U.S. President Barack Obama declared Tuesday that Republicans have no constitutional grounds to refuse to vote on a Supreme Court nominee, and he challenged his political foes in the Senate to rise above the "venom and rancor" that has paralyzed judicial nominations.
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As Obama cast the dispute over filling the seat of the late Justice Antonin Scalia as a test of whether the Senate could function, there were early signs that Republican resistance could be eroding. Senate Judiciary chairman Charles Grassley suggested he might be open to considering Obama's yet-to-be named nominee, an indication his party may be sensitive to Democrats' escalating charges of unchecked obstructionism.
"I intend to do my job between now and January 20 of 2017," Obama told reporters at a news conference. He said of the nation's senators: "I expect them to do their job as well."
Obama was in California for a meeting of Southeast Asian leaders gathered for two days of diplomacy. But his attention was divided at that conference. The nine-member court, the highest in the land, is now divided evenly between liberals and conservatives. The court would be unable to issue rulings on any issue in which the justices split 4-4.
Since Scalia's unexpected death at a Texas ranch on Saturday, White House lawyers and advisers have been scrambling to refine and vet a list of potential replacements, while also devising a strategy to push a candidate through the Republican-led Senate.
Senate Majority Leader Mitch McConnell has said he doesn't think Obama should be putting a candidate forward. The Kentucky senator, as well as several Republicans up for re-election this year, say Obama should leave the choice up to the next president. The November election, they argue, will give voters a chance to weigh in on the direction of the court.
Obama dismissed that notion, insisting he will put forward a replacement and believes the Senate will have "plenty of time" to give the nominee a fair hearing and a vote. Democrats say Obama has every right and a constitutional duty to fill vacancies on the court until he leaves office next January.
Obama conceded the dispute reflects years of escalating partisan hostilities over judicial nominations and that Democrats' hands are not bloodless. Years of bickering have left the public accustomed to a situation where "everything is blocked" – even when there's no ideological or substantive disagreement, he said.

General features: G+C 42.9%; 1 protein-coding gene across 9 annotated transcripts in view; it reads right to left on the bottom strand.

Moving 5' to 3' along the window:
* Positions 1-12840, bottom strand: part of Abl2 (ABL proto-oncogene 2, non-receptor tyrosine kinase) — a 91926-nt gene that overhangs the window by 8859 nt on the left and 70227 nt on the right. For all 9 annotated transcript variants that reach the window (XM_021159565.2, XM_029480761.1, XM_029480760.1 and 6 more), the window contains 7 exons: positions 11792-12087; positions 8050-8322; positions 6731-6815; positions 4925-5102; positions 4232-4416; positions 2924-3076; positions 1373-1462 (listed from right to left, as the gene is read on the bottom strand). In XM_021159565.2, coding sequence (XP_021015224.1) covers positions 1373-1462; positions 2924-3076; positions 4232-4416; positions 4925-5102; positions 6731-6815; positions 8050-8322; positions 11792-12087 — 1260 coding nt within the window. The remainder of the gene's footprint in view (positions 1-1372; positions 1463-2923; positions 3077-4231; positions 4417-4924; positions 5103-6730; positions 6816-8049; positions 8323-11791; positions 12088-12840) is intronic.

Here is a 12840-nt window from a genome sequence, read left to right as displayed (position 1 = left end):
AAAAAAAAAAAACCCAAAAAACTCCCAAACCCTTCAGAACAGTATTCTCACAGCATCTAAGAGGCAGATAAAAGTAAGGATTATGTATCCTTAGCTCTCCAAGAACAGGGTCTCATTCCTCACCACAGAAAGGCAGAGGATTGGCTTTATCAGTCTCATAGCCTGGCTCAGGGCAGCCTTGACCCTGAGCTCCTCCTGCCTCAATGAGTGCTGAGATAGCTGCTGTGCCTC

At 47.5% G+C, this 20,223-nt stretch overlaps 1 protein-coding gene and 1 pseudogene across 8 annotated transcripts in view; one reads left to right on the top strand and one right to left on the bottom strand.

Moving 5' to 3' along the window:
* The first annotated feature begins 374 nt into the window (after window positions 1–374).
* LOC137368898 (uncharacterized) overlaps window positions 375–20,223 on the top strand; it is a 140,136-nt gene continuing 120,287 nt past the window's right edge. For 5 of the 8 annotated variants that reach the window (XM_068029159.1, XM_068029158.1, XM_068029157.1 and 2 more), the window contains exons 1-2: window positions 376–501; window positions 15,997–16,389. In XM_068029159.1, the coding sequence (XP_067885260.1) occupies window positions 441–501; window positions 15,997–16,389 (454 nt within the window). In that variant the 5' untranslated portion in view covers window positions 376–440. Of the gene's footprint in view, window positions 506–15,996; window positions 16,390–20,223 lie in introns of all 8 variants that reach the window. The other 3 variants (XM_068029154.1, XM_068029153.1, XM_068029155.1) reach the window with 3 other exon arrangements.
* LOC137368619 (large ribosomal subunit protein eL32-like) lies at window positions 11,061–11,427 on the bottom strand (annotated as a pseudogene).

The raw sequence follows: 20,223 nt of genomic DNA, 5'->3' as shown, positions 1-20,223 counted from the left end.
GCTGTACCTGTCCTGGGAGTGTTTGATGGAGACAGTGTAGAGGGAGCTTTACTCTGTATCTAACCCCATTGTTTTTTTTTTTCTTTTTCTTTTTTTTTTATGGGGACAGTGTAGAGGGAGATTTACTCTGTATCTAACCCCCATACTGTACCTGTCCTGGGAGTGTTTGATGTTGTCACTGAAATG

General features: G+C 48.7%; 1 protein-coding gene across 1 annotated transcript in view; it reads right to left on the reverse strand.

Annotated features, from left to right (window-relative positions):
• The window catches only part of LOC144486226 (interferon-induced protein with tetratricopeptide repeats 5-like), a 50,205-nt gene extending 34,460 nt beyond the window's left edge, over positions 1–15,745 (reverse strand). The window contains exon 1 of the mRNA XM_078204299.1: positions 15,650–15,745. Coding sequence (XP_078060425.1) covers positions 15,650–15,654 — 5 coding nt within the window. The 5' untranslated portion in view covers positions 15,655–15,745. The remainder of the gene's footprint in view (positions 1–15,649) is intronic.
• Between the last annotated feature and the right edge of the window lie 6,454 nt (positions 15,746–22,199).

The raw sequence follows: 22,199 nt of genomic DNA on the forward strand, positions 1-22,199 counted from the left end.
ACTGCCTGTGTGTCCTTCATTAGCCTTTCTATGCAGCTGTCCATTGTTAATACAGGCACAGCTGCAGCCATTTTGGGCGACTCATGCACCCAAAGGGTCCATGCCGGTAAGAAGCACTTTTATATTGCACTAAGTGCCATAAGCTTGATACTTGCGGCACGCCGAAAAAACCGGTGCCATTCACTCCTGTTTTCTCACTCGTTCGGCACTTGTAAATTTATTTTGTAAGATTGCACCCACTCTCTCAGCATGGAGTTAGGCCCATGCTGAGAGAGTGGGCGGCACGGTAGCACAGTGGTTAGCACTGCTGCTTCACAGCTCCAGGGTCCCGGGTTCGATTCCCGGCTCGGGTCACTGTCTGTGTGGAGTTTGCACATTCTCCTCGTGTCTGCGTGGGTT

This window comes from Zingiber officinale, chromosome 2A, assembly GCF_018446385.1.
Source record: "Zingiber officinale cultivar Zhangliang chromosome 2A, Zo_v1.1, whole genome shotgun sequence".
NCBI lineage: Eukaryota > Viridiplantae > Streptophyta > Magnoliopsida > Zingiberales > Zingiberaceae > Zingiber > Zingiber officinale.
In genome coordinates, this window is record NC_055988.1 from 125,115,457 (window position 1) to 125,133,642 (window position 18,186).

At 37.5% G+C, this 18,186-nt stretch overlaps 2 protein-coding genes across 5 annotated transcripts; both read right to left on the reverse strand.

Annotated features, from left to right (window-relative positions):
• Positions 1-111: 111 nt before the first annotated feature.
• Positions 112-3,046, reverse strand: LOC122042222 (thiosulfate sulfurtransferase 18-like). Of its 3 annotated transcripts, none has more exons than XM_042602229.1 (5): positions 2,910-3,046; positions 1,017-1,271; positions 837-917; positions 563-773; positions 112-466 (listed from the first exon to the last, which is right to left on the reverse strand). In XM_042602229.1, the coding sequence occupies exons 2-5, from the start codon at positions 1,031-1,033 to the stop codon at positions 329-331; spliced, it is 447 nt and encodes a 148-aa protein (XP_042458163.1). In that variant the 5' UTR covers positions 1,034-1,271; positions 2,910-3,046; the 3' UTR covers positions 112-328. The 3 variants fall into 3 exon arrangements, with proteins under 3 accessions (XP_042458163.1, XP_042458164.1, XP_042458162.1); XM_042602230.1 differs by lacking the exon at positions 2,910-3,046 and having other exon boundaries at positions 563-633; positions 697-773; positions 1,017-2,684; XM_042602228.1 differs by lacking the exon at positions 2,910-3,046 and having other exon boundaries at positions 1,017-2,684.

The pace of judicial confirmation is always slows in a presidential election year, as the party that does not control the White House holds out hope that its candidate will fill vacant judgeships rather than give lifetime tenure to the other party's choices. In the past, lawmakers have sometimes informally agreed to stop holding hearings on lower court nominations during campaign season. Obama argued Tuesday that "the Supreme Court's different."
McConnell has shown no signs of shifting his opposition, and several lawmakers facing heated elections have backed him up. But the party may still be searching for a strategy.
The White House has been looking for cracks in the Republicans' opposition as it deliberates on a nominee. If Republicans indicate they may hold hearings, Obama would have greater reason to name a "consensus candidate," a moderate nominee who would be at least somewhat difficult for Republicans to reject. If there's virtually no chance of Republicans bending, Obama might go another route – picking a nominee who galvanizes support among the Democrats' liberal base and fires up interest groups in the election year.
Obama on Tuesday would not tip his hand – much. "I'm going to present somebody who indisputably is qualified for the seat and any fair-minded person, even somebody who disagrees with my politics, would say would serve with honor and integrity on the court," he said. Asked if that meant he was leaning toward a moderate, Obama said, bluntly, "No."
He would not comment on whether he would consider appointing a candidate during a congressional recess, a last-ditch maneuver likely to further inflame partisanship in Congress.
Obama's dilemma arises, in part, because of the unusual timing. Supreme Court vacancies in presidential campaign years are rare, largely because the justices avoid retiring when prospects for confirming successors are uncertain.
If Senate Republicans hold fast to their vow not to confirm anyone Obama nominates, the Supreme Court will operate with eight justices not just for the rest of this court term, but for most of the next one as well. High court terms begin in October, and the 80 or so cases argued in the course of a term typically are decided by early summer.